Damon's Ripley is considerably different from the charming sociopath in Patricia Highsmith's novel or the smooth lothario played by Alain Delon in the 1960 French thriller "Purple Noon."
Awards & Rankings
Universal acclaim- based on 281 Ratings
Apr 1, 2012First off, I would give it a 9.25 out of 10. Acting is pretty good. Story is great. Some fighting scenes can be pretty brutal. Also, theFirst off, I would give it a 9.25 out of 10. Acting is pretty good. Story is great. Some fighting scenes can be pretty brutal. Also, the environments are pretty great looking. Score is good. Overall, it's a good, interesting movie that you should watch.… Full Review »
Feb 18, 2011A delight for eyes, ears and mind - It's late in the 1950s. Jazz is popular and Tom Ripley travels to Italia for the first time to discoverA delight for eyes, ears and mind - It's late in the 1950s. Jazz is popular and Tom Ripley travels to Italia for the first time to discover the world.
Loner Tom Ripley joyfully accepts a generous offer from shipping pioneer Herbert Greenleaf. All he has to do is travel to Mongibello, south of Naples and convince his son Dickie to return home to New York. When Ripley meets Dickie and his girlfriend, he is attracted by the vital womanizer and the carefree life he lives. All goes well until Ripley's attraction towards Dickie turns to jealousy and he realizes that he is not willing to give up his new world.
Minghella's story invites us into the inner and emotional life of protagonist Tom Ripley who on the outside appears as a humble, intelligent, socially well-adjusted and credible person. His inner fragility reveals it self in his interaction with the rich man's son Dickie, whose personality contrasts Ripley as warmth contrasts cold. Ripley's esteem blossoms in Dickie's company, but dazzled with Dickie's dazzling being he is misled to believe that Dickie's friendship is sincere and unfortunately it takes him to long to realize that his new friend considers him pastime. After the movies point-of-no-return Ripley's darker sides rises to the surface. The overeducated working class boy turns into a man of the world and at this point the character development takes a shocking turn and Minghella draws us further and further into Ripley's psyche.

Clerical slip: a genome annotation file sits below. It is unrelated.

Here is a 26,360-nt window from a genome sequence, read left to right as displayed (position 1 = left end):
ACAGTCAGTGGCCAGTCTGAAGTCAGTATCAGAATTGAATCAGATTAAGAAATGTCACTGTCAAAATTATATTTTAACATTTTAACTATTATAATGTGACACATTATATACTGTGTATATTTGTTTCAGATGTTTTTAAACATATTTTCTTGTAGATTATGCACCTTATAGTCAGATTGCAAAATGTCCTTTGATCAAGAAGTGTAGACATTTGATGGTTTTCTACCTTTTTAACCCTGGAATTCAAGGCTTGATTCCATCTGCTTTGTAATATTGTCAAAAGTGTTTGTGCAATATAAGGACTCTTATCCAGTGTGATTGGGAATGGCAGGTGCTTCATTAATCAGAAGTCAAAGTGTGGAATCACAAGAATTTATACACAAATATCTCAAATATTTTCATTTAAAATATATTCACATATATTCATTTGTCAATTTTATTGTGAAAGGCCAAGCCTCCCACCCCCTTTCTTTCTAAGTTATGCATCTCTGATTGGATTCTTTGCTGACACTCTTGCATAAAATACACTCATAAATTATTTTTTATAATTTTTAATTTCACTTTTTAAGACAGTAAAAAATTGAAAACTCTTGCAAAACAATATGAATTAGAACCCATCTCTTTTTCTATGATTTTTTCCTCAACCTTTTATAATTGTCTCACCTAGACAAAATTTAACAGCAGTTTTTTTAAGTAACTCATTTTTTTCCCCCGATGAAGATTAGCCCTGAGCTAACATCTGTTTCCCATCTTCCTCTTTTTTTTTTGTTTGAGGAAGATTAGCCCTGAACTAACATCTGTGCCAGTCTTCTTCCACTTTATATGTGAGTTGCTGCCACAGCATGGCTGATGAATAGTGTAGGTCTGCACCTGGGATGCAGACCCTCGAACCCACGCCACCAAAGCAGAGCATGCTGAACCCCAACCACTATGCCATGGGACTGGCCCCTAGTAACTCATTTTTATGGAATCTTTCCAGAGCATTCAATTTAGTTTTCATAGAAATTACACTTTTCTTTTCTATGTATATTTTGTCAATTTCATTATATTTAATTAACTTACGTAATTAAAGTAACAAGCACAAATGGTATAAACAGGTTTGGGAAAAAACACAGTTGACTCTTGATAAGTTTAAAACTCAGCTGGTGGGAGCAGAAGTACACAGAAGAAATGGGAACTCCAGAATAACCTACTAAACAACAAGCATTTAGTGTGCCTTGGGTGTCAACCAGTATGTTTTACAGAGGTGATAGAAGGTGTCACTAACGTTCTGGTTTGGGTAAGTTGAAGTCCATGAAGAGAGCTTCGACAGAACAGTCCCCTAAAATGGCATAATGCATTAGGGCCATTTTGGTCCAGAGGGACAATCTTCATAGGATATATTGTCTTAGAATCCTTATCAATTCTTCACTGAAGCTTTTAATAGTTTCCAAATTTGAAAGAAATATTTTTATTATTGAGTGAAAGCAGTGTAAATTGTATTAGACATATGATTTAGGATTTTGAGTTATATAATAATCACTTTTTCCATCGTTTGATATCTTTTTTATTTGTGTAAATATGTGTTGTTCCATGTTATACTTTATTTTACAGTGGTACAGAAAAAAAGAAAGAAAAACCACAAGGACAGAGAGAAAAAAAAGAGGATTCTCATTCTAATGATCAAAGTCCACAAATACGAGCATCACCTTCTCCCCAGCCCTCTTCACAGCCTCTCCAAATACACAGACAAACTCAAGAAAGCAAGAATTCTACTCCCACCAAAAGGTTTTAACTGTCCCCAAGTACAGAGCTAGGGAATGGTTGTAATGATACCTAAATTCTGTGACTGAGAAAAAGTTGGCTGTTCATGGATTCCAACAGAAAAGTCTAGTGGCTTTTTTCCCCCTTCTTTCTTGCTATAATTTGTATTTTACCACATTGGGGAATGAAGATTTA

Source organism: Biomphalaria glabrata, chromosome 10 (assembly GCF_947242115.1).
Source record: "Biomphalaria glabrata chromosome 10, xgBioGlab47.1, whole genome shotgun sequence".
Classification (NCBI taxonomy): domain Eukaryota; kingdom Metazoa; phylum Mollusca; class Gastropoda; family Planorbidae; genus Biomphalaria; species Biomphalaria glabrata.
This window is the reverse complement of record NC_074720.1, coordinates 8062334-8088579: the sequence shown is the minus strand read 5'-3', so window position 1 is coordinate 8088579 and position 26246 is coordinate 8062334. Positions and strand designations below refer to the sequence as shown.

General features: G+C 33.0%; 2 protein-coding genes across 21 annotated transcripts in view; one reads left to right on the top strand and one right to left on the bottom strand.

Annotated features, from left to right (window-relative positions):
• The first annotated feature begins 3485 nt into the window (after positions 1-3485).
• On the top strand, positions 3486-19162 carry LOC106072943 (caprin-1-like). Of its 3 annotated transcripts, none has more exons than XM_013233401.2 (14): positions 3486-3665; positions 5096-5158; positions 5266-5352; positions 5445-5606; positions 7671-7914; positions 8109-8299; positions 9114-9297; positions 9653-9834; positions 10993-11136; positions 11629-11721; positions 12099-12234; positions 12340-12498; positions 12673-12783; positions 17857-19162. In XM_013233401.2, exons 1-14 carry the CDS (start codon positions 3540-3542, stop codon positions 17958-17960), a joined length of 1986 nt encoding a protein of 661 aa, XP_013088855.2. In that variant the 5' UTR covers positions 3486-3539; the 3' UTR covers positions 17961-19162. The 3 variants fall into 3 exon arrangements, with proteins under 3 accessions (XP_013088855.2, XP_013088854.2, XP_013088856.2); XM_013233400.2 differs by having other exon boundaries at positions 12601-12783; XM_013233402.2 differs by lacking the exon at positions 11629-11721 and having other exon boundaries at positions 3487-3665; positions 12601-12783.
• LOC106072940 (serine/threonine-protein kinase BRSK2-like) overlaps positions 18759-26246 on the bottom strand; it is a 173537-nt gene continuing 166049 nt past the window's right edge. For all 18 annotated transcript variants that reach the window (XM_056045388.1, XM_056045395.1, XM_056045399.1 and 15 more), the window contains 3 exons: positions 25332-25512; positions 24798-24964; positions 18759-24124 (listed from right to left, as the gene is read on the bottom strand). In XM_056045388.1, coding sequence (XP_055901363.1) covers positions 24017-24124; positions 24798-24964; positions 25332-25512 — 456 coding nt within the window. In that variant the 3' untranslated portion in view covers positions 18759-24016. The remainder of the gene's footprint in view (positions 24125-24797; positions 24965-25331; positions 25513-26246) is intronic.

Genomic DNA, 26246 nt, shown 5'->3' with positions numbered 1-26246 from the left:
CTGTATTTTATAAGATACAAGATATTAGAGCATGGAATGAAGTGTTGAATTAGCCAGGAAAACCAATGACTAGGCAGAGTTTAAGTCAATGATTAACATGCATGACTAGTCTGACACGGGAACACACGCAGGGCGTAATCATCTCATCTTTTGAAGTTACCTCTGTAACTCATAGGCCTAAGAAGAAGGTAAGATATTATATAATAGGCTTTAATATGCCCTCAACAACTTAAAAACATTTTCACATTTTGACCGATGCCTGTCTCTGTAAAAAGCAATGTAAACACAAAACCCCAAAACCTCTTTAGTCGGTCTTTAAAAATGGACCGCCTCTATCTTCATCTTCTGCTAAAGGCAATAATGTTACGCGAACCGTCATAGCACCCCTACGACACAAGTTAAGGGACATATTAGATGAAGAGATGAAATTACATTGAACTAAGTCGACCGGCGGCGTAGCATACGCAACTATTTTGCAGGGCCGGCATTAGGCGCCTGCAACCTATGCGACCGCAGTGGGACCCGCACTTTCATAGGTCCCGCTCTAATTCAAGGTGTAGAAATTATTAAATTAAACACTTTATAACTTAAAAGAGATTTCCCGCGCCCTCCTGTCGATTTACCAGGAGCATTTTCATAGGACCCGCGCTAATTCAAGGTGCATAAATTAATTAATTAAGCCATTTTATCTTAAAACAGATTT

Minghella's knife sharp and plot rich screenplay, based on Patricia Highsmith's novel from 1955, is told with chronological narrative, voice-over and flashback scenes. Topics such as solitude, alienation, upper class life, envy, infatuation, homosexuality, identity and class distinction are explored in this flawlessly photographed in-depth character study which contains brilliant editing that alternates between long and short takes.
The films nerve rests on Ripley's character, who has to overcome obstacle by obstacle to maintain his newly acquired status. This is effectuated by the strong progress Minghella creates through a story that never seizes to amaze. John Seal's earlier mentioned photography makes Italia look like a mystic adventure-land and enhances the films considerate mood. The stylized and realistic milieu depictions prompts the feeling of the zeitgeist, white the cinematography and music strengthens the romantic and ominous moods.
When it comes to the acting, the whole crew is magnificent. Matt Damon's transformation to the nerdy and unpredictable main-character is impressive and his interpretation of this complex character is undoubtedly one of his finest. Jude Law should also be mentioned for the breakthrough role that made him one of the worlds largest movie-stars. With charismatic charm, arrogant attitude and an inspiring hunger for life, he perfectly embodies the character Dickie Greenleaf. Cate Blanchett, Gwyneth Paltrow and Philip Seymour Hoffman delivers substantial supporting performances and as Jude Law, they became huge movie-stars few years later.… Full Review »
Feb 21, 2012Anthony Minghella sure knew how to make a beautiful film. This film deserves to be classic. Damon, Law, Paltrow, Blanchett and Hoffman areAnthony Minghella sure knew how to make a beautiful film. This film deserves to be classic. Damon, Law, Paltrow, Blanchett and Hoffman are terrific here.… Full Review »